Rollup-centric Ethereum roadmap: November 2021 update
Overwhelming demand for the Ethereum network combined with by-design constrained supply has in recent months led to skyrocketing gas fees. This has had a knock-on effect with rollups also seeing significant increases. Currently, AMM swaps cost ~$5 on optimistic rollups and ~$1 on zk rollups — which is too damn high. Do note that these are still very early beta & unoptimized rollups. Neither Optimistic Ethereum nor Arbitrum One have implemented data compression. With compression, we could see these fees go down by 10x. ZK rollups do have very efficient compression implemented, but early rollups have a different issue — not enough activity. The good news is as activity goes up, the transaction fees on zkRs will decrease significantly — especially STARK rollups. But optimizations and building activity will take time, and even then, it’s not enough.
Back to Ethereum, the long-term solution has always been data sharding, but with the community and developers opting to prioritize The Merge instead, has been pushed back to late 2023. We need shorter-term solutions. Vitalik details an update to how we can unlock as much data availability for rollups as quickly as possible. For details, please read that. Here, I’ll just state my quick (PS: lol, maybe it’s not so quick after all) opinion & speculation on the matter.
With rollups, especially ZKRs, the whole “TPS” thing is irrelevant. But for illustrative purposes, I’ll add what the average TPS at each step would be for a ERC20 transaction. For dYdX transactions, multiply this number by 3. (Yet another point of evidence that TPS is useless — one would have thought highly complex derivative trades with cross margin, oracle updates multiple times a second etc. would cost less than a simple ERC20 transfer.)
Step 1: EIP-4488/90
You can read about my thoughts on EIP-4488 here. Since then, we also have EIP-4490, which is a simpler alternative. These have broad community support, and the timeline is ASAP. On Friday’s Core Devs call, both will be discussed. EIP-4488 is the preferred solution, but a little more complex, so client implementers will have to decide if it will impact The Merge timelines. If it turns out that EIP-4488 will delay The Merge at all, the alternative is EIP-4490, which is a one-line change. Let’s wait and see, but I’m optimistic one of these will happen pre-Merge. As for timelines, we’ll also find out tomorrow. My best guess would be Jan/Feb 2022.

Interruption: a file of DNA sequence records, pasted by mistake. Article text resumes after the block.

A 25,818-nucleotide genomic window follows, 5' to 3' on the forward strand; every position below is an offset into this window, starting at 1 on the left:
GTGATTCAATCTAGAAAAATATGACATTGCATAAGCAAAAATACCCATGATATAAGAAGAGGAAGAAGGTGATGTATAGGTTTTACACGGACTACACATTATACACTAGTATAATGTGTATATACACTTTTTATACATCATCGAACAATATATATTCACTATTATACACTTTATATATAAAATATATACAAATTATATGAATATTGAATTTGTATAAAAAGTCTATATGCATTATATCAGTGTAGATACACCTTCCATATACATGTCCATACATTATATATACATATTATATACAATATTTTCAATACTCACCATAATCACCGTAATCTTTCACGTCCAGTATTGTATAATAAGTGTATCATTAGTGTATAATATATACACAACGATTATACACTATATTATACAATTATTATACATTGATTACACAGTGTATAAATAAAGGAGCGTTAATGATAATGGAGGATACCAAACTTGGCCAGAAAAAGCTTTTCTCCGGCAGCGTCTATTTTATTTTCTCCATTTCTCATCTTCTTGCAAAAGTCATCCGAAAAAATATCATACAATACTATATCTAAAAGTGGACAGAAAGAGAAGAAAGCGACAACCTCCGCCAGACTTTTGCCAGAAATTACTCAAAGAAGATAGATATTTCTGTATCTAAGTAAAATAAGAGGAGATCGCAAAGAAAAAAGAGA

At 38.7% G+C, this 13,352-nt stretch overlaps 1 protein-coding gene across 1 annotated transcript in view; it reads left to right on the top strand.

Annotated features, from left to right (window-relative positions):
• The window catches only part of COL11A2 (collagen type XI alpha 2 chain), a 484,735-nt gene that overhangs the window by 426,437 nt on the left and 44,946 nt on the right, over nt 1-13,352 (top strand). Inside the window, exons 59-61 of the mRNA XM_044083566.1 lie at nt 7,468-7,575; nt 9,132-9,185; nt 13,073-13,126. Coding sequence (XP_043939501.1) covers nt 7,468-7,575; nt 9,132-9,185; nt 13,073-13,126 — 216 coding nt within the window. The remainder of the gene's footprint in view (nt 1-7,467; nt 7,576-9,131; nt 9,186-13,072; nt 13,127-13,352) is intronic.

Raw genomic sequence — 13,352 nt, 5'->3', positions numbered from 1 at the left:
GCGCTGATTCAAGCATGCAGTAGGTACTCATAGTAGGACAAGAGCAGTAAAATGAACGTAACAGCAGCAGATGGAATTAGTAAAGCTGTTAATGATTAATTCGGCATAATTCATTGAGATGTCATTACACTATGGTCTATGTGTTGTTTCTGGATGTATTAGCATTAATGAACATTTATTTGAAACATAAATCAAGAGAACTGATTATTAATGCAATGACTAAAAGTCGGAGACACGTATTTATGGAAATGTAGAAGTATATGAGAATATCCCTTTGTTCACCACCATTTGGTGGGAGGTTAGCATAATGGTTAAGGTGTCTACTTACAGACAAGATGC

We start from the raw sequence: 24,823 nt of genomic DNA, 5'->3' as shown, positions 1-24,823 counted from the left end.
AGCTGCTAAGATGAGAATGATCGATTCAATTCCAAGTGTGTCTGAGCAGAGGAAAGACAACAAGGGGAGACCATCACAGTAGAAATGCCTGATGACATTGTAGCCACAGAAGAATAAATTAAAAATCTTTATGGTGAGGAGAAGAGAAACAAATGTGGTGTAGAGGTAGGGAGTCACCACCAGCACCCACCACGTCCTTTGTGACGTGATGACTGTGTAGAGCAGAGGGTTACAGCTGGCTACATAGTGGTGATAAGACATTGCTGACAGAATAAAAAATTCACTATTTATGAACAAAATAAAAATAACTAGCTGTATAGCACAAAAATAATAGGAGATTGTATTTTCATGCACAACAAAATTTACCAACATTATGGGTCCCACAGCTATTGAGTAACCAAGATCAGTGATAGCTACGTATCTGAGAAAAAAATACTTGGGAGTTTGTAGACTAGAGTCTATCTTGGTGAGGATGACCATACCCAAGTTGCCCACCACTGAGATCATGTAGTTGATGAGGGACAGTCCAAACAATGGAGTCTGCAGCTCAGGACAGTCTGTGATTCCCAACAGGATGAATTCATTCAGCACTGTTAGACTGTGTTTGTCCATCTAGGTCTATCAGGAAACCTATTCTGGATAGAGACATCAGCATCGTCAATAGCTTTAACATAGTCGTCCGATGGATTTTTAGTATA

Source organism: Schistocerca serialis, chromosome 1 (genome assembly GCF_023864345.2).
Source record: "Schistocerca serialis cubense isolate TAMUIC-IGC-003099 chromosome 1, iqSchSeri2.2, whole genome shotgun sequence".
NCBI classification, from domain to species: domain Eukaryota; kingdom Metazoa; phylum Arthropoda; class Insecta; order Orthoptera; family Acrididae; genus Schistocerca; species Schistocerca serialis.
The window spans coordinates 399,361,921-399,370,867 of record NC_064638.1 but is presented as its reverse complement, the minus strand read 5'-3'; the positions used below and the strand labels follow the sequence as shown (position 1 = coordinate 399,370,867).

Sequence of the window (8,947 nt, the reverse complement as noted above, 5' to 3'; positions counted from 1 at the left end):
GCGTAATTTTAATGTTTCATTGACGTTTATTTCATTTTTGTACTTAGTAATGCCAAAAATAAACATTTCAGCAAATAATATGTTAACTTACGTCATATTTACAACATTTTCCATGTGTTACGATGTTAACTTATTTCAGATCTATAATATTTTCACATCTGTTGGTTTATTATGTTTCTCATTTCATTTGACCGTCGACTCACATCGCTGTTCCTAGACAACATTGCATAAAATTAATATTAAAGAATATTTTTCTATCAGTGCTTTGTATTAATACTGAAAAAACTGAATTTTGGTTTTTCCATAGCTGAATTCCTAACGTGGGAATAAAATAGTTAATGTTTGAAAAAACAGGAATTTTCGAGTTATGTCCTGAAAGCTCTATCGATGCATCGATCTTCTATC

EIP-4488 will decrease calldata costs by 5.33x (EIP-4490 is 2.66x), though throughput only sees a minor bump to 5,000 TPS. How much this will decrease fees by is a complex matter (see my post above), but at constant demand, we should expect ~5x for optimistic rollups.
Step 1.5: Optimized rollups
This is not part of the Ethereum roadmap, but more about the rollups side. Still, it’s crucial information. Through the course of 2022, I’d expect rollups to continue developing. Arbitrum Nitro will introduce the first implementation of calldata compression. No timelines are given, but I’d speculate Nitro is coming early 2022. Optimism is also working on compression. I’d expect both to continue iterating, and delivering mature compression by the end of 2022. As mentioned above, this can lead to a 10x further decrease in cost over EIP-4488. So, we’re looking at a 50x reduction in a year’s time.
With ZKRs, things are a little more complicated — it totally depends on how much activity there is. If we see a ZKR take off in a big way, the verification costs will essentially be amortized to negligible, and the calldata costs will dominate. So, your dYdX transaction will cost only 16.1 gas, and the baseline ERC20 transaction 48 gas. 10x is definitely possible — especially for STARK rollups, so once again, we’re at 50x from today.
Step 2: Few data shards
Instead of implementing to full data sharding spec, we’ll first start off with a fewer number of shards, e.g. 4 shards. As a side note, I’ve talked about this off and on in casual comments, and wrote a short post about it.
With 4 shards, in addition to EIP-4488/90, we’re now looking at ~10,000 TPS. As for cost, we’ll see dedicated fee markets on data shards starting from zero, and I expect transaction fees to more than halve. It’s unclear to me how the execution layer’s calldata market will work in tandem with the new shards, though. Speculation on timelines: it’s implied to be similar in scope to Altair. Given that, I’d say early 2023 is a reasonable target.